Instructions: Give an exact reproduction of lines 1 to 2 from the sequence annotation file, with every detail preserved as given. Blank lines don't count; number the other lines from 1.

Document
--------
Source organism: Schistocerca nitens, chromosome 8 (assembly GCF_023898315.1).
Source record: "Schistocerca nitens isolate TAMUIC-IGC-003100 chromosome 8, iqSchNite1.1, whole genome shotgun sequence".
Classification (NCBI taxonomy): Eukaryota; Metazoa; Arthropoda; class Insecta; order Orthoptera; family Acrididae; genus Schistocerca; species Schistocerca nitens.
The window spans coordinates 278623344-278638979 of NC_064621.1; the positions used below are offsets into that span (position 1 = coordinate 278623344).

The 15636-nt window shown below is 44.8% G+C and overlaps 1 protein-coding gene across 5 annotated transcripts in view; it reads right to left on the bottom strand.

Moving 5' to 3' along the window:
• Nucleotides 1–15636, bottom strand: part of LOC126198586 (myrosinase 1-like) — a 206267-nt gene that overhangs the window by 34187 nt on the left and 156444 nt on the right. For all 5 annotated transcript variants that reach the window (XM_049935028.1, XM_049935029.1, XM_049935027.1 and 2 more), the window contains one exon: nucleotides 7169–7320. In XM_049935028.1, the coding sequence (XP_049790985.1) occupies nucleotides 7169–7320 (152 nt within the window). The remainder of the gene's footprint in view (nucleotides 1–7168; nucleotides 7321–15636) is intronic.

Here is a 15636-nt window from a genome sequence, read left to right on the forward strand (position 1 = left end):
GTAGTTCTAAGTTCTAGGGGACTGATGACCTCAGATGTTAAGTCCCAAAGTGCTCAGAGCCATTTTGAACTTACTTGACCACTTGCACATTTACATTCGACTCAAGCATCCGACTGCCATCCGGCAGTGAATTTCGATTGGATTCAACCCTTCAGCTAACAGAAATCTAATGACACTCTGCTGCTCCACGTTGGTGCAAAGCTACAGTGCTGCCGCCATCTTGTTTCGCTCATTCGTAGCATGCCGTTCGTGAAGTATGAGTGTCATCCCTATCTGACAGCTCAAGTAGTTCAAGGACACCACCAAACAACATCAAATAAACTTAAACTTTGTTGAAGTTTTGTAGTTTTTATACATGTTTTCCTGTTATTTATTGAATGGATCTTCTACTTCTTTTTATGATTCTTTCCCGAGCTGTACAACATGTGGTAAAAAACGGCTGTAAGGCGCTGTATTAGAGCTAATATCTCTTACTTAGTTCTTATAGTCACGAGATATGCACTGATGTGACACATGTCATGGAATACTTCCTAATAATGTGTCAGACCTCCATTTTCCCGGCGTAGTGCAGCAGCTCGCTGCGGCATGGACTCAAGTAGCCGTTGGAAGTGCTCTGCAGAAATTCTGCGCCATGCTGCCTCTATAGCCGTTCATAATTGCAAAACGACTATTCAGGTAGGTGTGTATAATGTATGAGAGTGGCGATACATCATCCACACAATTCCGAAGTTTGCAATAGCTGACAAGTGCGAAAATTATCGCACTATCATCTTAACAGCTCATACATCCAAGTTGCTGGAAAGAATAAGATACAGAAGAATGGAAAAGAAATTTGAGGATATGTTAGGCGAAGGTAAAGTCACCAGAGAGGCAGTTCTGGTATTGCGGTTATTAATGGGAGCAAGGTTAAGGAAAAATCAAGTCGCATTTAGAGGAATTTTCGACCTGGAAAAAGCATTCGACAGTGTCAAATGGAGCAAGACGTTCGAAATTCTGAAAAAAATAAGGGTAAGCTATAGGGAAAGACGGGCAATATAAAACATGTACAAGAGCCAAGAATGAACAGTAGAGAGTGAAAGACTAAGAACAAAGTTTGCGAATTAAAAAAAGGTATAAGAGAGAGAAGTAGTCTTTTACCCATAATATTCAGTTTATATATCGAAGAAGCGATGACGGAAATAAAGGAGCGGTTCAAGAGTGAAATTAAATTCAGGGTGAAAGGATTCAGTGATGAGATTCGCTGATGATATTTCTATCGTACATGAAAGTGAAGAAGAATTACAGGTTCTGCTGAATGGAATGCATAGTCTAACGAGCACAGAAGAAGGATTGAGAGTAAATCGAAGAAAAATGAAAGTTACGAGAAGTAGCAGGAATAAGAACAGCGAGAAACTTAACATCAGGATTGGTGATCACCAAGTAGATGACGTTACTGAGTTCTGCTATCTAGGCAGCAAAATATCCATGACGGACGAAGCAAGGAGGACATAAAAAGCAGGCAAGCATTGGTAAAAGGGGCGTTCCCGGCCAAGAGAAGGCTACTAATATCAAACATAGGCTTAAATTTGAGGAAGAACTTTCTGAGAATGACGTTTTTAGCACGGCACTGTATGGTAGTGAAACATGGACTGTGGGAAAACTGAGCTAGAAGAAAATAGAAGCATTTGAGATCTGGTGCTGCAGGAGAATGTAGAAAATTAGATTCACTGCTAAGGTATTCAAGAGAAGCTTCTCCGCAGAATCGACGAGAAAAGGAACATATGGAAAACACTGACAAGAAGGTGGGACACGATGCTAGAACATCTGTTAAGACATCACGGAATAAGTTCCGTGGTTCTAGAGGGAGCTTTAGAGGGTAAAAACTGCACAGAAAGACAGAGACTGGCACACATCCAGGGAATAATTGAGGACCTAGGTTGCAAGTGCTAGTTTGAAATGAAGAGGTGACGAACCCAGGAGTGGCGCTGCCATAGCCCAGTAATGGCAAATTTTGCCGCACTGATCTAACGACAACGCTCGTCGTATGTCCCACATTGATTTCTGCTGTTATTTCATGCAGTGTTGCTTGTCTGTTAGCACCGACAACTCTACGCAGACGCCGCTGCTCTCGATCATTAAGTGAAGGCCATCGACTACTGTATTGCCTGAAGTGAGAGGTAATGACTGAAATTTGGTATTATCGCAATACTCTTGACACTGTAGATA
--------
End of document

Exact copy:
Source organism: Schistocerca nitens, chromosome 8 (assembly GCF_023898315.1).
Source record: "Schistocerca nitens isolate TAMUIC-IGC-003100 chromosome 8, iqSchNite1.1, whole genome shotgun sequence".